Update 2018-02-14: 18:43 (version issues and not working after update)
If you’re running Rasbian Jessie, your version of
dnsmasq will not work with this release, so you’ll need to revert to the previous versions:
sudo git fetch --tags
sudo git checkout v3.2.1
sudo git fetch --tags
sudo git checkout v3.2.1
pihole checkout ftl v2.13.2
This release takes full advantage of
dnsmasq‘s extra logging feature, which means you’ll get 100% accurate log analysis. This release also includes full DNSSEC support, Teleporter enhancements, several important security fixes, as well as some other tweaks. This blog post will focus on the main features of this release, but if you want a detailed breakdown, the full changelogs can always be found at changes.pi-hole.net. Continue reading “Pi-hole v3.3 Released: It’s “Extra” Special”
Pi-hole can make your network run faster, however, there are certain situations where Webpages will take a very long time to load (10-60 seconds or more). There are several reasons behind this–most of which can be remedied. This post explain the technical reasons why you may experience slow load times and provides solutions for them. Continue reading “Why Some Pages Load Slow When Using Pi-hole And How To Fix It”
We have been working on a new Web interface for Pi-hole (referenced internally as Next Gen Admin or NGAdmin). The existing interface built off of AdminLTE has served us well, but we have grown beyond the capabilities of an existing template. We’re also looking to implement an HTTP API.
This new interface is open source and we welcome your contributions as we have just made the repo public. Read on to learn more or check out a demo of the new interface here. Continue reading “Pi-hole Web Interface: The Next Generation”
Pi-hole is a great project for all experience levels–both as a piece of software to consume and as an open source project you can contribute to. Whether you just started getting interested in software and want to learn how to program or contribute to an open source project; or you have been a life-long tinkerer and love to get your hands dirty with technical goodness, Pi-hole has something to offer. Continue reading “Pi-hole Is Open Source: Consume, Contribute, Or Both?”
Using Pi-hole, there doesn’t seem to be any shortage of people discovering strange, worrisome, or surprising things happening on their network. Take a look through our latest compilation of these discoveries from around the Internet. Continue reading “What Really Happens On Your Network? Part 6”
It was purely unintentional, but we did disrupt GitHub’s service not long after releasing v3.2 of Pi-hole. We received a letter from GitHub explaining that our software was querying their API too often and was disrupting their service. So we didn’t really DDoS them, but there was enough of an impact to show up on their radar.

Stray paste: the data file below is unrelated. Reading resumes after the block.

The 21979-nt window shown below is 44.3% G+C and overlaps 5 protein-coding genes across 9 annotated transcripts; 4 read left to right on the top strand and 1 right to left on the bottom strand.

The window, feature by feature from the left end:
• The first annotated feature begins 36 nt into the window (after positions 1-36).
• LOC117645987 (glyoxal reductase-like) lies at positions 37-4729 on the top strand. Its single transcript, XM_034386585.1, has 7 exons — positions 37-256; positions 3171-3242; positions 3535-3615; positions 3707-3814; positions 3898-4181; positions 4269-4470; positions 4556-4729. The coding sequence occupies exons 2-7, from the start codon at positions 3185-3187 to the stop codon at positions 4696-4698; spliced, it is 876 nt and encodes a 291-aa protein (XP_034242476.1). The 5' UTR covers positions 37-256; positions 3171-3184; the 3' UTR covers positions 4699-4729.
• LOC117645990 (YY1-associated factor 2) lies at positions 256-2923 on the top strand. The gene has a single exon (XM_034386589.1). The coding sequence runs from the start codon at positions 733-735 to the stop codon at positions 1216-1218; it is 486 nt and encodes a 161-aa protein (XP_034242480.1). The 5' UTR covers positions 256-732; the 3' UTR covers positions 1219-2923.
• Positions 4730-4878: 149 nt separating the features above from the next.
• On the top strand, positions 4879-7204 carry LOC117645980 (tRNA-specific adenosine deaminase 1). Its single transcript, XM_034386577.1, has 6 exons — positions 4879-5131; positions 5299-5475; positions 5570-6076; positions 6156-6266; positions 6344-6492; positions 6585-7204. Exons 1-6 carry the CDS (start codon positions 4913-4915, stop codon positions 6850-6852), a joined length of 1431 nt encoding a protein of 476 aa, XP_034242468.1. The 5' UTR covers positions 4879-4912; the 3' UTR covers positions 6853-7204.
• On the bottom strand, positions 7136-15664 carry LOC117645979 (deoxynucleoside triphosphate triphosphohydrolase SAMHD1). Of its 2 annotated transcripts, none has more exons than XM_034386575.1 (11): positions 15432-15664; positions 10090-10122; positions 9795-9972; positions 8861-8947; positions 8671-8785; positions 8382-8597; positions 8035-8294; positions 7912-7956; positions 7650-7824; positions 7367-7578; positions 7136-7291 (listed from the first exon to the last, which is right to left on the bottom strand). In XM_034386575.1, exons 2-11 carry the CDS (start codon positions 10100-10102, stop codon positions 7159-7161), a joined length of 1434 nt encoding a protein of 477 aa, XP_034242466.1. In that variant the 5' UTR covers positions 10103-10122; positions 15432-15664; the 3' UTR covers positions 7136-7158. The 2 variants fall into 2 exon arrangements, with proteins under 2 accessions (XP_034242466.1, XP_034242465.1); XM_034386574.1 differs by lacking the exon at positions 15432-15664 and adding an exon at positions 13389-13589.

We knew our software was checking in with GitHub, and it wasn’t meant to be aggressive. What we didn’t know was how many users were actually out there using our software and subsequently contributing to the issue. As we learned, there were enough installs out there to cause a disruption to the infrastructure of a large enterprise–something we do not plan on repeating. Continue reading “That Time We DDoSed GitHub”
v3.2 was one of our biggest releases but many of you found bugs and issues we didn’t. We have fixed the DNS resolution is currently unavailable issue, the settings page not working on some systems, the FTL version not showing correctly, as well as many more. Just run
pihole -up to install the update and get the fixes in place. Read on for more details or checkout changes.pi-hole.net for the full changelogs. Continue reading “Pi-hole v3.2.1 Released With Lots Of Fixes”
We are very pleased to release a new version of Pi-hole–version 3.2. This release comes with a long-awaited request: long-term statistics. You can now store and view more than 24 hours worth of Pi-hole data to help see your historical queries and performance.
We also have a new audit log for keeping track of domains you may want to white or blacklist, a new tabular settings page for easier navigation, and an improved debugger. Not only that; you’ll also notice colorized output on the command line as well as a slew of fixes and improvements. This is a big release so read on to find out more. Continue reading “Pi-hole v3.2 Introduces Long-term Statistics, An Audit Log, Colours, and More!”
Pi-hole is known for ad-blocking, but it’s capable of more than you might know. This post is the fifth iteration of a collection of public posts where people have discovered weird or strange things happening on their networks thanks to Pi-hole.
Since Pi-hole is a DNS server, it can keep track of which domains are queried. While you can’t see the exact Webpage (or other asset) that was queried, you can deduce some information by knowing what domain name was queried. For example, if a device using Pi-hole watched a video on Netflix, Pi-hole doesn’t know about the specific video–just that the Netflix domain was queried.
Below, you’ll find links and screenshots to the latest compilation of things people have discovered on their networks–enjoy! Continue reading “Part 5: What Really Happens On Your Network?”
It has come to our attention that there are third parties asking you to upload your Pi-hole logs to them. This is not something we recommend, condone, or otherwise find in any way acceptable.
We have designed Pi-hole to help maintain your privacy by blocking advertisements/trackers, and the act of providing your logs to anyone outside the Pi-hole project is counter-intuitive to our ideals and goals. Continue reading “A Security Note About Your Pi-hole Logs”